The company also criticized Delgadillo’s consultations with policyholder “lawyers who have a financial interest in rescission cases,” Epstein said, saying that “he never spoke to anyone in our company nor asked for any documents in our files.”
Blue Shield has “always been careful in our underwriting of health coverage policies and in our investigations of the rare contracts that are rescinded,” Epstein said. “This is why we have rescinded a fraction of 1% of individual and family policies.”
Blue Shield believes that it is the responsibility of applicants to tell the truth, Epstein said.
“If there were no consequences for applicants who misrepresent significant medical conditions, insurance rates would skyrocket for the vast majority of Californians who complete their applications accurately,” he said.
The Simoeses say the cancellation saddled them with $60,000 in unpaid medical bills. They say they were harassed by collection agents, and Ana Maria’s credit was ruined.
“I hope that nobody else has to go through this, and I hope there will be somebody out there who can stop the insurance companies,” Ana Maria said in an interview after standing next to Delgadillo at a news conference. “It is so upsetting to me and my family.”
The Simoeses said they were as honest as they knew how to be on the application. English is a second language for the Portuguese immigrants, and they went to an insurance agent to buy their coverage. They said the agent filled out the application.
They said they gave the agent their physicians’ names and telephone numbers as he was filling out the application. They signed the application, giving Blue Shield permission to review their medical records before issuing coverage and, they said, that is what the agent told them would happen.
Delgadillo contends that, to save money, Blue Shield routinely fails to pull records and verify information on applications.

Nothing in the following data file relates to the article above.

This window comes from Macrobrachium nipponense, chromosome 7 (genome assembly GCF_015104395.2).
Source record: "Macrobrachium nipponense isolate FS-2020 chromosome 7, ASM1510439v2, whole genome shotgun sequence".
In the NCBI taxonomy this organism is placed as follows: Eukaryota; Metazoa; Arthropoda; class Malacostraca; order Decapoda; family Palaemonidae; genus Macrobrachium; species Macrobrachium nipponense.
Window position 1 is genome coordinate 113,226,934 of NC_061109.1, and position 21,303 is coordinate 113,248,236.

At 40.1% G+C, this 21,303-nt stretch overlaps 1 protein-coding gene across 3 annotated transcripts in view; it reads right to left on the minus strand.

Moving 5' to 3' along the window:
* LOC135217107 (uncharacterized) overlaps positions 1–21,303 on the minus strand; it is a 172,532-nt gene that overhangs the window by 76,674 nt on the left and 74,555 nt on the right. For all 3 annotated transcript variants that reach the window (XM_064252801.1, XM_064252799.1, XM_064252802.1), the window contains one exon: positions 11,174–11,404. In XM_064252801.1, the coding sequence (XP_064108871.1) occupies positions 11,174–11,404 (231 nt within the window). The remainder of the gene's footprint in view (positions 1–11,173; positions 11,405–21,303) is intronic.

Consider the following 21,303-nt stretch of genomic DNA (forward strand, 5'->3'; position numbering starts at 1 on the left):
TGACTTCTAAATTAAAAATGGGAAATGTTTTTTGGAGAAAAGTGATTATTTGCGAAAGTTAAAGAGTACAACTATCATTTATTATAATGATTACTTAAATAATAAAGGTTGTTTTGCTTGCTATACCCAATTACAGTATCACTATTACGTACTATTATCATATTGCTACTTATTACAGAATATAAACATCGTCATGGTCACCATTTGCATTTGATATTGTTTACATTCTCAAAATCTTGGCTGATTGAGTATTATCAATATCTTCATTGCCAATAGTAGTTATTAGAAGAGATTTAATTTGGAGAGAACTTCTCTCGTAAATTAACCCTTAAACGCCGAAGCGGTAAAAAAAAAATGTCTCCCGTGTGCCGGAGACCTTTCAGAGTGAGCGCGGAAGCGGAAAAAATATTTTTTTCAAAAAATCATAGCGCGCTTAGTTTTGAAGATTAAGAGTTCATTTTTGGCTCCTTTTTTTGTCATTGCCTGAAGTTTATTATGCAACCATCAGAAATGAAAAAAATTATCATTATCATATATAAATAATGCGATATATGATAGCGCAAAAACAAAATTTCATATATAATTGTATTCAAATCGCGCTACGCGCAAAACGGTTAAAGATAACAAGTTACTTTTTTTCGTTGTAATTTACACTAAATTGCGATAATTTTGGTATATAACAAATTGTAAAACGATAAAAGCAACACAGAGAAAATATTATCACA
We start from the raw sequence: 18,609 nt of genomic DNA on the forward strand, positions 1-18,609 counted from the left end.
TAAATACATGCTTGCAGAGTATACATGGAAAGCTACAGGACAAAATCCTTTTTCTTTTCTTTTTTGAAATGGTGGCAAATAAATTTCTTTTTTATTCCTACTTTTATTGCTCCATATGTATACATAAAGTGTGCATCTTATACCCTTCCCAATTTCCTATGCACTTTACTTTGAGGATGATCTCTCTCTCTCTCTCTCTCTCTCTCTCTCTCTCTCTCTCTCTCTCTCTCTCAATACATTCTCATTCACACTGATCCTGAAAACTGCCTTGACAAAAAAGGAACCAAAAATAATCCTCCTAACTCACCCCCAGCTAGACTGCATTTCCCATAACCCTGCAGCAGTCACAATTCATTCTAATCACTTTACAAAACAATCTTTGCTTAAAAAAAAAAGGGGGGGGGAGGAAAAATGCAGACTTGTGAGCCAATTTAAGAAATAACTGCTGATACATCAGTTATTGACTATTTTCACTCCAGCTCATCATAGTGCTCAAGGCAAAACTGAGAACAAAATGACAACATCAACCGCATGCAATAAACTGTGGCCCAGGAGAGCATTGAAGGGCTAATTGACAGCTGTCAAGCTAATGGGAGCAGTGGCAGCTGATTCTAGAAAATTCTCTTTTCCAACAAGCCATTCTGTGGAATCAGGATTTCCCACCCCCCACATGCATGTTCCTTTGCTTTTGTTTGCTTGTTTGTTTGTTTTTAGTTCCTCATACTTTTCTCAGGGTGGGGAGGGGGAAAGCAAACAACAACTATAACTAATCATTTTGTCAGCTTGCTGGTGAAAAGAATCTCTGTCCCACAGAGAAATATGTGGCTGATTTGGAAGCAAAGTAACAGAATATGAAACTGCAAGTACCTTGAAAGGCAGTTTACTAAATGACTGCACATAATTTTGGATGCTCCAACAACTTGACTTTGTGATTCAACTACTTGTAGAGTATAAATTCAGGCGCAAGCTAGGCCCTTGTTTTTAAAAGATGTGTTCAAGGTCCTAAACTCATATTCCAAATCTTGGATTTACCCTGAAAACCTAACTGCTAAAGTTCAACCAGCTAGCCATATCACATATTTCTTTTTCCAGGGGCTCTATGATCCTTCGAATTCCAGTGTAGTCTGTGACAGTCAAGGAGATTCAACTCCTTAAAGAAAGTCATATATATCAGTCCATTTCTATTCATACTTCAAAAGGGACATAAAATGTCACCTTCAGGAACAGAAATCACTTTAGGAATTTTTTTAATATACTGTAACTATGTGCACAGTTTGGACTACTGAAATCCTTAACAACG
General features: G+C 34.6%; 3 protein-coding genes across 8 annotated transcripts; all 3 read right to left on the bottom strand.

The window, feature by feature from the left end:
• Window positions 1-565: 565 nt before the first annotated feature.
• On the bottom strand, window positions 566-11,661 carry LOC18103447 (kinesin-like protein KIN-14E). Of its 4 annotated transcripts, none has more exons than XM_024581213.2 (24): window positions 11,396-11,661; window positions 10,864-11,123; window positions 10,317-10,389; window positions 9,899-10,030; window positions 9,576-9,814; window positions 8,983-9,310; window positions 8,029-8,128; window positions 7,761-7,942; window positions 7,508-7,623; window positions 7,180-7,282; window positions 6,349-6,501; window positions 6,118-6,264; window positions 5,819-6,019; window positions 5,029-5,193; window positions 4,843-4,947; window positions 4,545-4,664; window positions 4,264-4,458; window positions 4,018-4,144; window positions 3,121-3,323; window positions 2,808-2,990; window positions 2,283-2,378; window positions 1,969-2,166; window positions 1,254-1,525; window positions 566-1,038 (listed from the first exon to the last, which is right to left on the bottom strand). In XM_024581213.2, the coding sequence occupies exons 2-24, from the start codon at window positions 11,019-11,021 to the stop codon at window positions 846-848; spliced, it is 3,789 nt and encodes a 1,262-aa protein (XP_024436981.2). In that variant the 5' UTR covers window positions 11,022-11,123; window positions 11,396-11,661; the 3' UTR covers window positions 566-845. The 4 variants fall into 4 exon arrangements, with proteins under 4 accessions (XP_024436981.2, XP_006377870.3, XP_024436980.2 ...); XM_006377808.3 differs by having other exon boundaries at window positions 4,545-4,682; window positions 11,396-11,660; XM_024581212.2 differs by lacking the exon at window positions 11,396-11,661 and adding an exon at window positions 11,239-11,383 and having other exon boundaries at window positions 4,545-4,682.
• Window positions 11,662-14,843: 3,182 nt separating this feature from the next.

Augustine Simoes said he was not aware he had an elevated cholesterol level. He said his doctor prescribed Lipitor, a cholesterol controller, and explained only that men his age often needed it.
“The records of everything were at the doctor’s office,” he said. “I don’t know why they are accusing me of lying. I didn’t make anything up.”
Blue Shield’s Epstein said the insurer acted properly throughout. “When all the evidence is in, it will be clear that both Simoeses misrepresented significant facts on their applications,” he said.
William Shernoff, a lawyer for the Simoeses and other policyholders, is cooperating with Delgadillo’s office on the litigation. He criticized regulators at the Department of Insurance and the Department of Managed Health Care for “simply not doing their job.”
But Cindy Ehnes, director of the Department of Managed Health Care, defended that agency’s actions.
“We have protected consumers and restored coverage quickly to more than 1,200 consumers to date,” Ehnes said.
Noting Anthem Blue Cross’ and Blue Shield’s failure to reissue coverage on rescinded policies, she said, her agency was “going back through each of their approximately 2,170 rescission cases to pursue individual fines in each case.”
“The terrible practice of rescissions has caused irreparable harm . . . by making some individuals responsible for large medical bills and hindering their ability to get and keep health coverage,” she said.